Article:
Washing Our Hands in the Clouds: Joe Williams, His Forebears, and Black Farms in South Carolina

Washing Our Hands in the Clouds: Joe Williams, His Forebears, and Black Farms in South Carolina

Washing Our Hands in the Clouds: Joe Williams, His Forebears, and Black Farms in South Carolina

Washing Our Hands in the Clouds: Joe Williams, His Forebears, and Black Farms in South Carolina


In Washing Our Hands in the Clouds, Bo Petersen masterfully crafts a reflection on the Civil War, emancipation, Jim Crow, and the civil rights movement in the personal story of how it affected one man's life in a specific South Carolina locale. Petersen's accomplishment is that, in studying the Pee Dee region of Dillon and Marion Counties, he illuminates those issues throughout the Deep South. Through conversations with Joe Williams, his family, and acquaintances, white and black, Petersen merges the Williams family history back to Joe's great-great-grandfather, Scipio Williams, with the lives and fortunes of four generations of South Carolinians--black and white. Scipio, the family progenitor, was a man free in spirit and action before the Civil War destroyed chattel slavery. Scipio was a free black farmer who worked land that he owned in the Pee Dee before and after the war and during the worst days of Jim Crow white supremacy.Petersen uses the Williams family genealogy, neighborhood, and, most important, their farmlands to understand Pee Dee and South Carolina history from the 1860s to the present. In his research he discovers historical currents that run deeper than events--currents of agriculture, land ownership, and allegiance to native soil--and transcend the march of time and carry the Williams family through slavery, war, Jim Crow, and economic dislocation to today's stories of Joe Williams. In gathering what Petersen describes as a collection of front porch stories, he also writes a history of what matters most to this family and this locale. The resulting narrative is surprising, unconventional, and true for all families in all places.In Dillon County, tobacco production followed cotton farming. Old-time logging coexisted with textile factories. Jim Crow gave way to uncertain prospects of racial harmony. Those were monumental changes of circumstance, but they did not change human character. Washing Our Hands in the Clouds is a history of human character, of life that endures outside of the restraints of time. To understand this phenomenon is to realize that both Scipio and Joe and the generations between them wash their hands in the timeless clouds of South Carolina's sky.


I’m not big on the word “serendipity.” It’s a little too happy-go-lucky a notion of chance, which is spontaneous, sure, but seems to come directed to you as much as out of nowhere. I like Albert Einstein’s saying, “Coincidence is God’s way of remaining anonymous.”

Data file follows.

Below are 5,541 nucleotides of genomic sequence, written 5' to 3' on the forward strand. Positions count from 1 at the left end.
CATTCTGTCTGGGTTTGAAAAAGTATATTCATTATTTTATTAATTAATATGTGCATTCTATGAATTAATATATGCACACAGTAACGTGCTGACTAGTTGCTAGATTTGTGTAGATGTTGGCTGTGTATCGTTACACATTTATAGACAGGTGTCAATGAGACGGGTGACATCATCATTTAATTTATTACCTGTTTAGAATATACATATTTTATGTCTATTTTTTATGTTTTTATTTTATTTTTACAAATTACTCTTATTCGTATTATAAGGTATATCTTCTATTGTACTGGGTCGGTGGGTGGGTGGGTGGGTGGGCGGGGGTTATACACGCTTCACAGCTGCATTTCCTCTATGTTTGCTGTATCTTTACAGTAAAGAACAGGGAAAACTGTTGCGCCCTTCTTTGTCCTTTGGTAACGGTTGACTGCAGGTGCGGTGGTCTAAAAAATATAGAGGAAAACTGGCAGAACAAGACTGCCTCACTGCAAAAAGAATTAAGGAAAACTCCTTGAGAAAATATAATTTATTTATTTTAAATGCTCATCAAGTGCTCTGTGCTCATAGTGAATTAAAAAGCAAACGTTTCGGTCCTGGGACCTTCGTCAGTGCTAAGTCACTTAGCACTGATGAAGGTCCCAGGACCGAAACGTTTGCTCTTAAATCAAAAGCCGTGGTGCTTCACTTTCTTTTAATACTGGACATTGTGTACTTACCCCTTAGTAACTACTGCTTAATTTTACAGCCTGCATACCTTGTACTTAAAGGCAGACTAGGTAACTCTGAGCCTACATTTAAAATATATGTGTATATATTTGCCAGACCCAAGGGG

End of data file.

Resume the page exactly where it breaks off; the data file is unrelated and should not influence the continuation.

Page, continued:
I didn’t know Randy Moody, but I met Joe Williams because Randy Moody thought he knew me. It happens in the business. I work for the newspaper he reads. He liked my writing and thought he recognized my name as a fellow church member. Well, I wasn’t, but in the course of the conversation talk turned to Joe, the kid who had come to live on Randy’s family farm. Joe’s story riveted me: raised in a tenant shack, taken in as a young teen by a white family in the racial turmoil of the ’60s, goes on to farm some of the biggest acreage a man could farm singlehandedly, while holding down a full-time job. I didn’t know yet about Scipio Williams and Joe’s singular heritage.

A few months later I sat in a bookstore coffee shop with Randy, Joe, and Jimmy Moody, the farmer who took Joe on as a worker, then as a brother, and now as a lifelong friend.

A few things struck me right away about Joe. He was quiet at first, letting Randy do a lot of the talking, but quick to jump in to correct something if Randy hadn’t quite gotten it straight. Joe has a mind for numbers, recollecting years and sometimes specific dates uncannily, considering these were things that happened almost a half-century before. His memory is vivid, something that shows particularly when he talks about machines. He doesn’t just remember a car or a tractor from forty-some years ago; he sees in his mind its color and interior and details about its engine.

When I got to talking with him, something else struck. He and I are about the same age, born within days of each other a year apart. So, despite the different circumstance of our upbringings, we share what the brains like to call a world view. We came along through the same times, with vantage points that . . .

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